'She's Challenging You': Alison Saar's Sculptures Speak To Race, Beauty, Power
For Los Angeles sculptor Alison Saar, art came from both sides of the family. Her mother, Betye Saar, 93, is a well-known artist. Her father, Richard Saar, was a conservator and ceramicist. The sculptures and prints Saar makes echo themes her mother has touched for decades. Betye Saar's collages reflect the anger of the civil rights generation; her daughter builds on that history.
Race, gender, the power of women, black hair and the kitchen are all themes that appear in Saar's work. Her last show in LA offered a small cookbook of family recipes, accompanied by photos of her works. Next to a recipe for greens you can see Saar's sculpture Kitchen Amazon. It's a large female nude sheathed in antique, rusted tin, salvaged from ceilings in old New York tenements. Embossed with patterns, the tin is tacked tightly onto the carved wooden figure, like skin.
It's gorgeous, and Kimberly Davis — director of L.A. Louver, the gallery that shows Saar's work — explains that the patterned tin also "speaks of scarification and African rituals of how the body can be changed and glorified." Cast-iron skillets hang from a heavy chain belt draped around the Amazon's hips. She holds a pan above her shoulder "in a kind of fierce don't-mess-with-me" pose. Saar explains with a laugh: "People get out of hand, you hit someone upside the head with the skillet!"
But Kitchen Amazon also nourishes her family, holds them together. The sculpture starred in an L.A. Louver show called "Chaos in the Kitchen." Her childhood kitchen in California was wonderfully chaotic, Saar says — full of manic energy. Her mother painted, Alison and her siblings did homework there, and they all cooked. "We also heated up our hot combs and did our hair — that was also the hair parlor," she recalls, adding that the kitchen always smelled of cornbread and singed hair.
Saar has a gray cloud of soft hair — but there's nothing soft about the hair in her sculptures. It's made with barbed and baling wire. The sculpture Set to Simmer (see it at the top of the page) shows a nude with dangerous looking hair — tough, bristly, sharp.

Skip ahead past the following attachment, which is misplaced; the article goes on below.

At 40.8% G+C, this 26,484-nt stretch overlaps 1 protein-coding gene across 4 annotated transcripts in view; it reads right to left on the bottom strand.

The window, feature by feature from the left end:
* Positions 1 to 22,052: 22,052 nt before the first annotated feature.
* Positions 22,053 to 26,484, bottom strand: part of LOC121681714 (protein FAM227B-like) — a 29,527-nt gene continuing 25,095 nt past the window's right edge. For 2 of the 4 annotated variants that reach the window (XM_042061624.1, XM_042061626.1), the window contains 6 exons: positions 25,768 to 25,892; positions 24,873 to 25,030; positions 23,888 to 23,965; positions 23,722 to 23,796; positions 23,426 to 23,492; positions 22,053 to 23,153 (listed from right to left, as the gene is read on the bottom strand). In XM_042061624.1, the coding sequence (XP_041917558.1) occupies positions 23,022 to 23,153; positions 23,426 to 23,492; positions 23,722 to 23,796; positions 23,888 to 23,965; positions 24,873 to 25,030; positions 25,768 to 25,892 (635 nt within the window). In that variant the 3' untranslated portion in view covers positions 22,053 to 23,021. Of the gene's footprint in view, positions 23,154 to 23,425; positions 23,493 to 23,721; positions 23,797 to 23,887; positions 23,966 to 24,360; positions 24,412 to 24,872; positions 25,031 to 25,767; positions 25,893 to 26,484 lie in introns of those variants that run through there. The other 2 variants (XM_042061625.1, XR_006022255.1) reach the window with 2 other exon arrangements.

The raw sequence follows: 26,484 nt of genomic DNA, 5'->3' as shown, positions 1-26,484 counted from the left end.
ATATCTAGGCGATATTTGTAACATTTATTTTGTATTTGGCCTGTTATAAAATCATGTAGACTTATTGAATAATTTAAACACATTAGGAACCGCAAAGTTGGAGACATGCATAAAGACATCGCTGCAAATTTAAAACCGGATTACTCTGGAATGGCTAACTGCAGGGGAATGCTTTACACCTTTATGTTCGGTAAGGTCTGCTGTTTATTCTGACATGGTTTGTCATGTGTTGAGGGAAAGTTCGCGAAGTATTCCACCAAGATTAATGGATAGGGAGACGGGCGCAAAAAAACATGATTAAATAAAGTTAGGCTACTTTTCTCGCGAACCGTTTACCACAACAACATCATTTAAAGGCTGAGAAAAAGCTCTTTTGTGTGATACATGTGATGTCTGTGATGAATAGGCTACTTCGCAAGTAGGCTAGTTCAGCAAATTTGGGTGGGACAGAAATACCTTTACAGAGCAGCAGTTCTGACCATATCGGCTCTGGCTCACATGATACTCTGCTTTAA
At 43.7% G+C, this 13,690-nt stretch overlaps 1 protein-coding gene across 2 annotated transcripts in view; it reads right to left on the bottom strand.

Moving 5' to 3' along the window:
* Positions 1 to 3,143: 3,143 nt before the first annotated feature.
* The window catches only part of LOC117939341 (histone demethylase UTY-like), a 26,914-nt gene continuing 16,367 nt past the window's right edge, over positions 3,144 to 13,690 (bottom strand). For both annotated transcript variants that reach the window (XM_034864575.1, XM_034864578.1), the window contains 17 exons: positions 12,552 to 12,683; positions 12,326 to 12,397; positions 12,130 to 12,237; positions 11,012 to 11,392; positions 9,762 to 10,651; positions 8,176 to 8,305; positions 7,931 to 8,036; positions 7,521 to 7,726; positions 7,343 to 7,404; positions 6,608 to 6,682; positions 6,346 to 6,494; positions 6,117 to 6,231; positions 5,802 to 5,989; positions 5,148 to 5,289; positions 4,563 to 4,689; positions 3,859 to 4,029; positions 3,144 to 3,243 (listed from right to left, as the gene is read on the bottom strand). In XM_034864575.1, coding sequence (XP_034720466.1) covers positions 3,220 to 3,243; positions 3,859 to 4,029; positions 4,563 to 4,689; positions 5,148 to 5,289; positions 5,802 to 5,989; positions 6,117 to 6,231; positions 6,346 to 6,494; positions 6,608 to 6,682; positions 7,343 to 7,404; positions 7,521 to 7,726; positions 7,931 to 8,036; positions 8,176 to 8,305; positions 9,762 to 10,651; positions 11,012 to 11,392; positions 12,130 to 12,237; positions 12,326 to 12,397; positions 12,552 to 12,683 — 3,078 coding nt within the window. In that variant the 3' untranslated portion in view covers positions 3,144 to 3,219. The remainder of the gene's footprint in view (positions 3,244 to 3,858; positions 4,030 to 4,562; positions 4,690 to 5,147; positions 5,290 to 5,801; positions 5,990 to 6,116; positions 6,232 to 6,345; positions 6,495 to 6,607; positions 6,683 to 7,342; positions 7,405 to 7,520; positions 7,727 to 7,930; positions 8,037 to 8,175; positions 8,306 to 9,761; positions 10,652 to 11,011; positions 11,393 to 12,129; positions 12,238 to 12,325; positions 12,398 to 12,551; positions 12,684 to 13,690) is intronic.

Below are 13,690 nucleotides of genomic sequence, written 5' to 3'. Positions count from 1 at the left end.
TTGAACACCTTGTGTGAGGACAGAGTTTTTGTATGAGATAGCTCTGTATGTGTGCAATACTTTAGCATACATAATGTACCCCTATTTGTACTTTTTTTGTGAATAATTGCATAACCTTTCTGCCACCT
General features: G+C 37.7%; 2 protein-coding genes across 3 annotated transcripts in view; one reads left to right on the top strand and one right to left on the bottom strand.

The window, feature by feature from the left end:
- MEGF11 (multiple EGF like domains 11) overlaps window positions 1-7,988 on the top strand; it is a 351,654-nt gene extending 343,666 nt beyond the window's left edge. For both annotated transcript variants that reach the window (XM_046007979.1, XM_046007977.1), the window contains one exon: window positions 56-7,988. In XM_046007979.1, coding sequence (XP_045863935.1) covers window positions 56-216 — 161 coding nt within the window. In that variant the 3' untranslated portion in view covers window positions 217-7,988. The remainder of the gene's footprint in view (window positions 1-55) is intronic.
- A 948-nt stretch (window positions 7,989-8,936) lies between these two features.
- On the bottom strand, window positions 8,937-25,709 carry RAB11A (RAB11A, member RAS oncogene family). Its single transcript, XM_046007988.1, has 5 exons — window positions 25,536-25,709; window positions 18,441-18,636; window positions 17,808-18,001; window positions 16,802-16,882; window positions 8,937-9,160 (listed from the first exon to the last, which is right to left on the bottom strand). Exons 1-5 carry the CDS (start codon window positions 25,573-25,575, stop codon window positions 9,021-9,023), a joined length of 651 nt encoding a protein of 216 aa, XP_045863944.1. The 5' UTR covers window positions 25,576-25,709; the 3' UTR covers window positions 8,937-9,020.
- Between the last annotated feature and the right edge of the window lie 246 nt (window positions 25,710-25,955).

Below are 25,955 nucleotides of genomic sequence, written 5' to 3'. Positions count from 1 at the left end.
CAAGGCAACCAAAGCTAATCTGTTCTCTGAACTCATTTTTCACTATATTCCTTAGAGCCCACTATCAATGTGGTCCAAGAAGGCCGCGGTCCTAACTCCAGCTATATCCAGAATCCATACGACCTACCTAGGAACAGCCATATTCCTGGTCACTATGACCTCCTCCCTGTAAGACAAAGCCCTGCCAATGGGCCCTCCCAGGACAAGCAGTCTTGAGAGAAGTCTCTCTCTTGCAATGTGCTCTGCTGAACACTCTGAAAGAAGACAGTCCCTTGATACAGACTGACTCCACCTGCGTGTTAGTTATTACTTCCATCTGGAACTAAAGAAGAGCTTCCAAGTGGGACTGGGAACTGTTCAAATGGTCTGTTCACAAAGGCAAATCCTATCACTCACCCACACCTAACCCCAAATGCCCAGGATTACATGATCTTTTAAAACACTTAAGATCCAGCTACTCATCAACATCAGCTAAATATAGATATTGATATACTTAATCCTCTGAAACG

The figure is voluptuous — vibrant red lips, tight breasts — she stretches out on a long red table. A chair is drawn up to the table, inviting viewers to have a seat and ponder. "She's challenging you to sit down in that chair," Saar explains. "She says: Yeah, if you want to look at me, don't just give me a sideways glance. Sit down in this chair and know me."
The sculpted woman is confident in her own embellished skin and powerful with her thick iron hair. She's a 21st century woman. She takes Saar back, again, to her childhood days in the kitchen, where her grandmother straightened her hair with an object Alison now uses to make art — a hot comb. (They become bases for small nude sculptures, such as The Big Singe, which you can see below). She knows the process: Smear on Pomade, then guide the hot comb starting at the bottom of the hair and working up to the scalp. It took forever. "And then," Saar explains, "you've just got to stay out of the water, and don't sweat!"
Now 64, Saar says her generation mostly didn't straighten their hair, which freed up a lot of time for other things — like, say, making art.
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